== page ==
Francis Bacon declared the garden “the purest of human pleasures”. To delight in nature and organise some small part of it has been seen through the ages as a godly pursuit. “Bread feeds the body, indeed, but flowers feed also the soul”, says the Koran. Even among the secular gardening is revered :“The best thing one can do is to cultivate one's garden.” – Voltaire.
For artists flowers have provided unlimited inspiration – from the religious or moral symbolism of the 17th century Dutch and Flemish artists to the impressionists and Monet's sensuous immersion in a moment.
A beautiful printed floral design on a perfectly matched cloth engages the eye and leads it effortlessly through a series of spaces, stopping from time to time, bending this way and that – tracing and moving through the repeat, enjoying the chance to freewheel and explore. It provides a route towards reflection and an opportunity to find, in this utterly private reflection, a transformational aesthetic experience. The aesthetic is crucial to our wellbeing: we have all had our breath taken away by the sheer beauty of a landscape, a satisfying planting, a perfect fabric, poem or piece of music. This response to beauty is at the heart of our emotional health, allowing us to withdraw from the purely intellectual.
Image: Sycamore & Oak Wallpaper, Wild Rose © Sanderson. Image above: Sanderson x Damian Foxe AD Campaign
One such brand, Sanderson, founded in 1860, is one of the most renowned to constantly reinvent the timeless floral. Now under the umbrella of the Sanderson Design Group, their timeless interior textiles and wallpapers with hand-drawn patterns and bold reinterpretations from a historic archive, continue to provide a touch of nature.
Embracing nostalgia, while moving ever forward, acclaimed photographer and visual artist, Damian Foxe, has refocused his expert lens on the intricate beauty of our timeless designs.
In a bold campaign that draws on our enduring legacy for iconic florals, this exciting collaboration has reimagined the ways in which we interpret our infamous patterns and prints. In a series of photographs, Damian has captured the notable history and endless permutations of memorable designs from past and present. Hero prints reflect a newness through Damian’s direction, delighting curious design minds and aficionados alike.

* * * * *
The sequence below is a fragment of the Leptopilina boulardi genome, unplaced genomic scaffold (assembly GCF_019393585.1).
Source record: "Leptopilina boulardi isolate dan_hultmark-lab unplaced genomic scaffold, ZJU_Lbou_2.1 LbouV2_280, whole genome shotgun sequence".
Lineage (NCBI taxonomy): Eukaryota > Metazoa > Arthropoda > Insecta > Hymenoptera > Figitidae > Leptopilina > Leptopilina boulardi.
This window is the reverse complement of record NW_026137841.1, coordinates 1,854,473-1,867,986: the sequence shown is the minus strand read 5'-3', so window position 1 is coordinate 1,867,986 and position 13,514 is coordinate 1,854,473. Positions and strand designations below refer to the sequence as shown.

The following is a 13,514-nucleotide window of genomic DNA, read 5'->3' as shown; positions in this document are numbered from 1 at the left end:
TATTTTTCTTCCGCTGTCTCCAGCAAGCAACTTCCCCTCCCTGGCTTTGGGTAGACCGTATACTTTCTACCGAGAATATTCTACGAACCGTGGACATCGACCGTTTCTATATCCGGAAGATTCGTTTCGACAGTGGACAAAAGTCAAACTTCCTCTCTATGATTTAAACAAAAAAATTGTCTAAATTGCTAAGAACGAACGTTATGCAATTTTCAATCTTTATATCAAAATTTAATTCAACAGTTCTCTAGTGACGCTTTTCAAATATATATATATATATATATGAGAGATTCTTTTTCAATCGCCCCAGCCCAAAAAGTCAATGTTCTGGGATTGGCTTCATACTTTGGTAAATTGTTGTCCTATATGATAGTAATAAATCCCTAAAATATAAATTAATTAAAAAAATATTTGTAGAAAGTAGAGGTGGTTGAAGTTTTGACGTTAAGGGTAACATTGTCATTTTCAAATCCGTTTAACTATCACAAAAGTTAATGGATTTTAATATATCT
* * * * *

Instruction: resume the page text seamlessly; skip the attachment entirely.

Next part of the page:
Image: Rose & Peony Fabric, (Red Cotton) © Sanderson.
Pink and green dance in couture movements, around the model as she wears our designs boldly. Unfettered by expectations of traditional layering, Chinese Lantern drapes with a billowy peach blossom presence as Rose & Peony holds its ground in this opulent setting with the bold redness of the flowerheads bursting through. It is Stapleton Park that stands proudly in the fore and background, the luxury of the olive hue taking centre stage, playing with traditional richness and a new modern edge.
Image: Sycamore & Oak Wallpaper, Wild Rose © Sanderson.
Redefining Sanderson for a new era, this project paves the way for dynamic reinterpretations of layering our prints and patterns in the home. It is classicism with a twist, history honed for curious design eyes, and a celebration of all that is Sanderson, blended beautifully in a way that respects the past and embraces the future.
Find out more:
Read more on florals and Indian chintz in the Selvedge article:
Selvedge issue 6: Blossom covers all things blossom, including The Perennial: The English Floral Fabric.
Selvedge issue 52: Botanical which explores in what ways nature provides the raw materials for many textiles and also abundant inspiration for their adornment.
Selvedge issue 64: Ageless includes an article about Toile de Jouy, a linen printedwith romantic, pastoral patterns in a single color